Not only are more young women taking up smoking and doing so at younger ages, there's also growing evidence that women are more susceptible to developing lung cancer.

It appears that dose-for-dose, women smokers have a higher risk of developing lung cancer than men. Possible reasons include differences in the way the sexes process the cancer-causing agents in cigarette smoke and a greater tendency for women to smoke menthol cigarettes, says Garst.

Women smoking menthol cigarettes may inhale more deeply than those smoking other types of cigarettes, she says. The link between menthol cigarettes and increased lung cancer risk is especially important in the African-American community because 65 percent of black female smokers choose mentholated brands.

"The general health consequences of smoking are devastating, ranging from the aesthetic, such as smoke damaged skin and discolored teeth, to the deadly, including heart attacks, stroke and cancer," says Garst. "Overcoming the superficial attraction of cigarette smoking is the biggest challenge for women and their health care providers."

Illuminating Better Treatments

Patients who have a tumor in the trachea or the bronchi - the tubes that carry air to the lungs - aren't candidates for surgical procedures. Now Dr. Thomas D'Amico is using an FDA-approved non-surgical technique to destroy tumors that are blocking airways.

The technique, called photodynamic therapy, or PDT, uses a "cool" laser to help a drug kill cancer cells while leaving normal cells alone.

"For some early-stage lung cancer patients who can't be treated with surgery, this therapy could possibly be curative," says D'Amico.

PDT is also approved to clear the airways of patients with more advanced diseases. And because the procedure is fairly easily tolerated, it can represent a better option even for some patients who could be treated surgically, he says.

A drug called Photofrin, which makes cells sensitive to light, is given to patients and it selectively collects in cancerous cells. Two days later, D'Amico guides an optic fiber through the trachea and to the tumor with the aide of a bronchoscope. A special non-heating laser activates the drug, whose side products are the same damaging oxygen radicals created with radiation treatment. The cancer cells slough off as they die, clearing the airway within a matter of days. The procedure can be repeated as often as necessary because it doesn't involve damaging ionizing radiation or toxic doses of drugs.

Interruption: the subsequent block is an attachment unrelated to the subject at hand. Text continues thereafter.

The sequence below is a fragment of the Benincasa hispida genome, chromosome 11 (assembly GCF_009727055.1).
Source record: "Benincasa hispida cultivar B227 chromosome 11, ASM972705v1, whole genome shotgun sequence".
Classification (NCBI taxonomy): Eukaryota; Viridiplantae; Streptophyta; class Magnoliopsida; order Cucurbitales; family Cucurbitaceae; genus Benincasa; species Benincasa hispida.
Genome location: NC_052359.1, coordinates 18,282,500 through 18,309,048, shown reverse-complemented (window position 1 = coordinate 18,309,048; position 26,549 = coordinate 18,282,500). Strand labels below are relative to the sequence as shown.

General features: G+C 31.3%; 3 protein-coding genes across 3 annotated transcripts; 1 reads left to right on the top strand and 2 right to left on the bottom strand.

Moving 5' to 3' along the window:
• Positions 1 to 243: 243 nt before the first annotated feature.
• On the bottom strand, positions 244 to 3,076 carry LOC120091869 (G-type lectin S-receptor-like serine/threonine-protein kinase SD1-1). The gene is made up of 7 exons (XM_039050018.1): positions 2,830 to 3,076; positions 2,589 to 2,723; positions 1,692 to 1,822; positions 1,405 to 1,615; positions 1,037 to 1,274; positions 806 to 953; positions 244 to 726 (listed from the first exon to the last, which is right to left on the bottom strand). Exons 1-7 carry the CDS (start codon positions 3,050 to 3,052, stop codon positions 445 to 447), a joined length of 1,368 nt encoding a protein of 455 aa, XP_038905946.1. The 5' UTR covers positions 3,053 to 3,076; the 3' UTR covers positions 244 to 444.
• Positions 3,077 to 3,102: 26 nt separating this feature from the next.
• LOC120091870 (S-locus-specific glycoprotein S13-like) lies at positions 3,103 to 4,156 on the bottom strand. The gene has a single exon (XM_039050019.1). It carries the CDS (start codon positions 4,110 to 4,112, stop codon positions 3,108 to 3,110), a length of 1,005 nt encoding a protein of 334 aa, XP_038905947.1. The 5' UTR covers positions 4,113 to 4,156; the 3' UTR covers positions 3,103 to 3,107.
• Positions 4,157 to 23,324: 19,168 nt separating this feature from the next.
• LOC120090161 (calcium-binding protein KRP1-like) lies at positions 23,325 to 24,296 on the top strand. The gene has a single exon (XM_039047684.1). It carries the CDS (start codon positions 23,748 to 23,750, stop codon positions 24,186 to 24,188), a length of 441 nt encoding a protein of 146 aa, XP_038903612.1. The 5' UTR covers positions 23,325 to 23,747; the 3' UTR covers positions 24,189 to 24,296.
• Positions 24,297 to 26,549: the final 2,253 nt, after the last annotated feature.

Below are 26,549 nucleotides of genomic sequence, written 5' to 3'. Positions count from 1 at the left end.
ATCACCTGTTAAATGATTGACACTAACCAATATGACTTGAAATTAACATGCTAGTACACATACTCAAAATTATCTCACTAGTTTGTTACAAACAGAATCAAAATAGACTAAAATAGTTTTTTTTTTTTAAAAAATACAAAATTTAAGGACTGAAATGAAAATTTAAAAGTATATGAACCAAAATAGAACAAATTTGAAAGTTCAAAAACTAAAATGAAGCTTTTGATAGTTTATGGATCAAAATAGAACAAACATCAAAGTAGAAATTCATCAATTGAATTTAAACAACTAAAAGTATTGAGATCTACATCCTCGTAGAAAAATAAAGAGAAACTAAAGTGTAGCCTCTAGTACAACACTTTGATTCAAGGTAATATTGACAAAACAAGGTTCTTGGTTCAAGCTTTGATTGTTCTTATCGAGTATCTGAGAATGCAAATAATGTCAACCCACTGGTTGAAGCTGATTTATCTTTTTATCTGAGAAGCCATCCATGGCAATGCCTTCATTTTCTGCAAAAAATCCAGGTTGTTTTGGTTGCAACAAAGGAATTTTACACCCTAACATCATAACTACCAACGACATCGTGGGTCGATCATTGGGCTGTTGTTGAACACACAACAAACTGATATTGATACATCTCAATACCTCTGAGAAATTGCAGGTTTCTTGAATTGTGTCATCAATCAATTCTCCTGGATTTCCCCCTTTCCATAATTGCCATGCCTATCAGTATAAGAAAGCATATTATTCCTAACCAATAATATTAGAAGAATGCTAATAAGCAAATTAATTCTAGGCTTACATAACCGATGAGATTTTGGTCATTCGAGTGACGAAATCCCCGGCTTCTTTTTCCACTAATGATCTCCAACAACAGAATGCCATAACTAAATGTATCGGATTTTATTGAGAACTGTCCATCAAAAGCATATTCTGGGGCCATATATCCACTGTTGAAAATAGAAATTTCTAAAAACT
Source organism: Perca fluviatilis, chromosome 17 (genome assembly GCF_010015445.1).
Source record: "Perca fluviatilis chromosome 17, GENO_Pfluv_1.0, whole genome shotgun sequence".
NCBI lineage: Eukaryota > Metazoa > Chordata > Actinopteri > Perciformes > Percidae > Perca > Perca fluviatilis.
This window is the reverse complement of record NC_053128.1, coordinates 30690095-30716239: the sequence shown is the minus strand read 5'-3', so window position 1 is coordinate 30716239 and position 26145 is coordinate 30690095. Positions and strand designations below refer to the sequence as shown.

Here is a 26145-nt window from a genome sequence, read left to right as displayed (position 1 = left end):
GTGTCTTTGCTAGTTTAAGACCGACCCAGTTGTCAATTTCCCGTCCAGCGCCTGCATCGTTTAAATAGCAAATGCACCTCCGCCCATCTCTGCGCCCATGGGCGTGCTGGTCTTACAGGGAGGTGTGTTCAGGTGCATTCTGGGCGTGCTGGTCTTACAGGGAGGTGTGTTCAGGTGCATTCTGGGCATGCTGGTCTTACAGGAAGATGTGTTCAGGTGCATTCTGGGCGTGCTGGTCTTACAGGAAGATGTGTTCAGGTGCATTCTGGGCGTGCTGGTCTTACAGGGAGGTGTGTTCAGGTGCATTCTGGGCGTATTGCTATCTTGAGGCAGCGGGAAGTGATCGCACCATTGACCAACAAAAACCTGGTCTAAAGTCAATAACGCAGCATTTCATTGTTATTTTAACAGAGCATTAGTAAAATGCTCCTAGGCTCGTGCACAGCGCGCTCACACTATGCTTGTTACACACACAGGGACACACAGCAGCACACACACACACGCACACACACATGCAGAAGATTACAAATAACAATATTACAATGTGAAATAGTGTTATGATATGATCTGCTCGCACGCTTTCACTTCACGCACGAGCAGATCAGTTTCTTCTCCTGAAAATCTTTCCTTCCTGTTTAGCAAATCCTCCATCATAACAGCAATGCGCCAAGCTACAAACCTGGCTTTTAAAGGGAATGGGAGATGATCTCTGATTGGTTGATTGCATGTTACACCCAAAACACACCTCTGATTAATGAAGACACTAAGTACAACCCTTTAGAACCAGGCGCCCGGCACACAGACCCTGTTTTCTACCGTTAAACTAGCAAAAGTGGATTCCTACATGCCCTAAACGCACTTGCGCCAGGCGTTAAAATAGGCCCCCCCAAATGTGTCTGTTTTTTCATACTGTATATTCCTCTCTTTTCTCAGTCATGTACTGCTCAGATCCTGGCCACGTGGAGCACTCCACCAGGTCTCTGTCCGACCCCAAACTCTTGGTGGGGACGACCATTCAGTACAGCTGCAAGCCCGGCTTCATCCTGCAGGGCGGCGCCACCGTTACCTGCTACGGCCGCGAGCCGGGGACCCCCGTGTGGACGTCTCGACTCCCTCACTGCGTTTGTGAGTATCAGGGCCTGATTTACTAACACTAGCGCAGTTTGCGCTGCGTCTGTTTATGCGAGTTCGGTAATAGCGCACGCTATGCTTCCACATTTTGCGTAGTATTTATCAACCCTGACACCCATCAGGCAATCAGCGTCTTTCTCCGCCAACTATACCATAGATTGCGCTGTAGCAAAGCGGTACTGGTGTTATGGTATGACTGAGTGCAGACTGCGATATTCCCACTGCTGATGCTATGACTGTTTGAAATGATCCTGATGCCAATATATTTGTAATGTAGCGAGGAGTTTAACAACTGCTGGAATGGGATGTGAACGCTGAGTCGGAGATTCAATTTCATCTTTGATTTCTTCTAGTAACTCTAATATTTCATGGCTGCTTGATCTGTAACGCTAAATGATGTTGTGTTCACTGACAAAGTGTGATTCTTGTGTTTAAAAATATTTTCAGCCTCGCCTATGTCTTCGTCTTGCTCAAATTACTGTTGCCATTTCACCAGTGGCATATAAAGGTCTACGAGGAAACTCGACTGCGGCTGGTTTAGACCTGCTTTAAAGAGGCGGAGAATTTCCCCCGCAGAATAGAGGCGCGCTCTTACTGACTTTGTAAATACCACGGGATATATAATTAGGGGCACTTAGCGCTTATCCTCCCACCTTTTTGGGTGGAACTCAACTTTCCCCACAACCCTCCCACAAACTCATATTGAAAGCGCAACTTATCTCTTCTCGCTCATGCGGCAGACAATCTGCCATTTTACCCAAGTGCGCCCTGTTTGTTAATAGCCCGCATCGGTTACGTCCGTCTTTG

The end result of treatment with PDT is the same as with more traditional heating laser, but PDT is less time intensive and less risky, says D'Amico.

New Screening Method not Ready for Routine Use The low cost, low risk and potential benefits of spiral-CT as an early detection method for lung cancer has led some doctors to tout its possible ability as a screening tool, but Duke physicians urge caution.

Spiral-CT, a modified version of the anatomical imaging procedure known as computed tomography, uses a lower dose of radiation and costs only $300 or so Ò compared to around $1,000 for a full-fledged CT of the chest. But Duke radiologist Dr. Ned Patz says they still need to see if low-dose CT will actually improve survival before it is used routinely in clinical practice.

"We need to have the appropriate randomized clinical trial to test low-dose spiral-CT before it becomes of standard practice," says Patz.

Many doctors and researchers across the country echo his sentiment.

Because of patient demand, Duke does offer it. Insurance companies generally won't pay for this imaging examination for lung cancer screening, Patz says, and there isn't enough proof that it's worth the cost to patients at this time.